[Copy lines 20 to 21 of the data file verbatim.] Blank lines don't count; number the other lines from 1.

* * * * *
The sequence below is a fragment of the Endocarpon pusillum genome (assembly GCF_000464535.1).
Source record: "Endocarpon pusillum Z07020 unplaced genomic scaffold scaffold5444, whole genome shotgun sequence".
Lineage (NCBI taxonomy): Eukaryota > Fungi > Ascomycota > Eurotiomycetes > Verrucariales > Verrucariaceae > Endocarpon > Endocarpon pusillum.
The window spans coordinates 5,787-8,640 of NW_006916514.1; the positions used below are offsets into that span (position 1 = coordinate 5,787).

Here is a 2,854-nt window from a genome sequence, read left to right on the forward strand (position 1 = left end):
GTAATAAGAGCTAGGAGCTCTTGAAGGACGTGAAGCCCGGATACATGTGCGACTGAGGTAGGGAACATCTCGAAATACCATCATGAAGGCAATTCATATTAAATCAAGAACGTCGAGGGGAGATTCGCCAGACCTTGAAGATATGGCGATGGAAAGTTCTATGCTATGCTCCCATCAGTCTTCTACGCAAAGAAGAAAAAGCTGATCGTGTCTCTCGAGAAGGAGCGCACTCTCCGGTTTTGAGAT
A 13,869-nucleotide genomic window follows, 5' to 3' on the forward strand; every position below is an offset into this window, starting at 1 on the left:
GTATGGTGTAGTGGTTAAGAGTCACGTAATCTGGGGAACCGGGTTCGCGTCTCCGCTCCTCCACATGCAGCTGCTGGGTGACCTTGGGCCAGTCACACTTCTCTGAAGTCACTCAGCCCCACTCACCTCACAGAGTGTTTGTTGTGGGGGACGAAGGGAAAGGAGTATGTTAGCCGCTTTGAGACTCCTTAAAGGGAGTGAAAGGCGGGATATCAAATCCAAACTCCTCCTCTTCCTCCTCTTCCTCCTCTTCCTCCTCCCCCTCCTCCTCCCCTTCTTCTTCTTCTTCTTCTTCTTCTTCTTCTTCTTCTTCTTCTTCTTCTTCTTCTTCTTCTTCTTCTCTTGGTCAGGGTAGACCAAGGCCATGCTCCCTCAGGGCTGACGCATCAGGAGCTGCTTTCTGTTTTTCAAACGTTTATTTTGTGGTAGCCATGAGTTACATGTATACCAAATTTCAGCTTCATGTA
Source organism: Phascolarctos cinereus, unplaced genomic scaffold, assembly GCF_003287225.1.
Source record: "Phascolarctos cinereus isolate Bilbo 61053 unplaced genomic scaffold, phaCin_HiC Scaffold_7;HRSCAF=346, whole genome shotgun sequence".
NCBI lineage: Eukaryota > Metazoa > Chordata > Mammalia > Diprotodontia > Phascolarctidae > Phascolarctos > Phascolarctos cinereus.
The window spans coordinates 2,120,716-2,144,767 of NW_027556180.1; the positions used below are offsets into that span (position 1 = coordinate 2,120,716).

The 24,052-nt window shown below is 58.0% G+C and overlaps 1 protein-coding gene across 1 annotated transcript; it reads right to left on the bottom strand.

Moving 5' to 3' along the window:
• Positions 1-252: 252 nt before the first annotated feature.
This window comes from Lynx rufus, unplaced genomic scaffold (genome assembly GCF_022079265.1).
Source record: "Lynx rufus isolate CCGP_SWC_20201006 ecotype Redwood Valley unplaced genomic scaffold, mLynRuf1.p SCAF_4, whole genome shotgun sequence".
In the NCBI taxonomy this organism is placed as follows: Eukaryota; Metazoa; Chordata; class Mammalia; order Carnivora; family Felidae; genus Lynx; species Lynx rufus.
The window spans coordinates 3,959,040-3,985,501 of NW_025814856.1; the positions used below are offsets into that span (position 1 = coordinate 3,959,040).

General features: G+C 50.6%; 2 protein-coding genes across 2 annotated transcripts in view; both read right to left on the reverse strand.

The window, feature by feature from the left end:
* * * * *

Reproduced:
General features: G+C 50.6%; 2 protein-coding genes across 2 annotated transcripts in view; both read right to left on the reverse strand.

The window, feature by feature from the left end: